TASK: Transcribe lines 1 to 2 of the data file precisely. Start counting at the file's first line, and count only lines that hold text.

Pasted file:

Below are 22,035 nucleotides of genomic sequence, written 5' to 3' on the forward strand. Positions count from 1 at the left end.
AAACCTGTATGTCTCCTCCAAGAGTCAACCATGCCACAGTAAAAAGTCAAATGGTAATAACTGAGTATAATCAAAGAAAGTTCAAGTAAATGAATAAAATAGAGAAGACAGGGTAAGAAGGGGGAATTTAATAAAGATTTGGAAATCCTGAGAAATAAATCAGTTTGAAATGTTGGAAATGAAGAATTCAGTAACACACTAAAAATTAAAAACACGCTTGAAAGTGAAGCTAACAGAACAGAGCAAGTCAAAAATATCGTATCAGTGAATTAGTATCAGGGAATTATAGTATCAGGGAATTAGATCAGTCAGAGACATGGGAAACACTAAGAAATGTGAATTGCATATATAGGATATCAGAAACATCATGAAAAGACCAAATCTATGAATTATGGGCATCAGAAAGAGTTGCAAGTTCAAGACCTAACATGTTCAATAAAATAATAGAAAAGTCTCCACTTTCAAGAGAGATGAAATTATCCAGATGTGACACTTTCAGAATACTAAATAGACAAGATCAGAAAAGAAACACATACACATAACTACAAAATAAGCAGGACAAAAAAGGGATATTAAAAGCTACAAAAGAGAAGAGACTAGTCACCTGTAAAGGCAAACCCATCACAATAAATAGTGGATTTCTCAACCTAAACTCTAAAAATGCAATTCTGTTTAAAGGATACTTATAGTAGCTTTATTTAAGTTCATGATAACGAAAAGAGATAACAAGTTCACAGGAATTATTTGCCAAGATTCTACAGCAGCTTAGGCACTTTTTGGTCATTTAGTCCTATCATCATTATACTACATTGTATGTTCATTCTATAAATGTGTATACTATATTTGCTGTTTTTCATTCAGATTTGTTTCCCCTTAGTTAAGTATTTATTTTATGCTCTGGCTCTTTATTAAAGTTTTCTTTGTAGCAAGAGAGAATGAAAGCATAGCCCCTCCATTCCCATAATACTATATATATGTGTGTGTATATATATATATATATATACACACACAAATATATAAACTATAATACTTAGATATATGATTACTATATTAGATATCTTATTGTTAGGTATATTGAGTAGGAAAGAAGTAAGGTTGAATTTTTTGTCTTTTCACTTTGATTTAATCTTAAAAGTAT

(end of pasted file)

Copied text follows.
Below are 22,035 nucleotides of genomic sequence, written 5' to 3' on the forward strand. Positions count from 1 at the left end.
AAACCTGTATGTCTCCTCCAAGAGTCAACCATGCCACAGTAAAAAGTCAAATGGTAATAACTGAGTATAATCAAAGAAAGTTCAAGTAAATGAATAAAATAGAGAAGACAGGGTAAGAAGGGGGAATTTAATAAAGATTTGGAAATCCTGAGAAATAAATCAGTTTGAAATGTTGGAAATGAAGAATTCAGTAACACACTAAAAATTAAAAACACGCTTGAAAGTGAAGCTAACAGAACAGAGCAAGTCAAAAATATCGTATCAGTGAATTAGTATCAGGGAATTATAGTATCAGGGAATTAGATCAGTCAGAGACATGGGAAACACTAAGAAATGTGAATTGCATATATAGGATATCAGAAACATCATGAAAAGACCAAATCTATGAATTATGGGCATCAGAAAGAGTTGCAAGTTCAAGACCTAACATGTTCAATAAAATAATAGAAAAGTCTCCACTTTCAAGAGAGATGAAATTATCCAGATGTGACACTTTCAGAATACTAAATAGACAAGATCAGAAAAGAAACACATACACATAACTACAAAATAAGCAGGACAAAAAAGGGATATTAAAAGCTACAAAAGAGAAGAGACTAGTCACCTGTAAAGGCAAACCCATCACAATAAATAGTGGATTTCTCAACCTAAACTCTAAAAATGCAATTCTGTTTAAAGGATACTTATAGTAGCTTTATTTAAGTTCATGATAACGAAAAGAGATAACAAGTTCACAGGAATTATTTGCCAAGATTCTACAGCAGCTTAGGCACTTTTTGGTCATTTAGTCCTATCATCATTATACTACATTGTATGTTCATTCTATAAATGTGTATACTATATTTGCTGTTTTTCATTCAGATTTGTTTCCCCTTAGTTAAGTATTTATTTTATGCTCTGGCTCTTTATTAAAGTTTTCTTTGTAGCAAGAGAGAATGAAAGCATAGCCCCTCCATTCCCATAATACTATATATATGTGTGTGTATATATATATATATATATACACACACAAATATATAAACTATAATACTTAGATATATGATTACTATATTAGATATCTTATTGTTAGGTATATTGAGTAGGAAAGAAGTAAGGTTGAATTTTTTGTCTTTTCACTTTGATTTAATCTTAAAAGTAT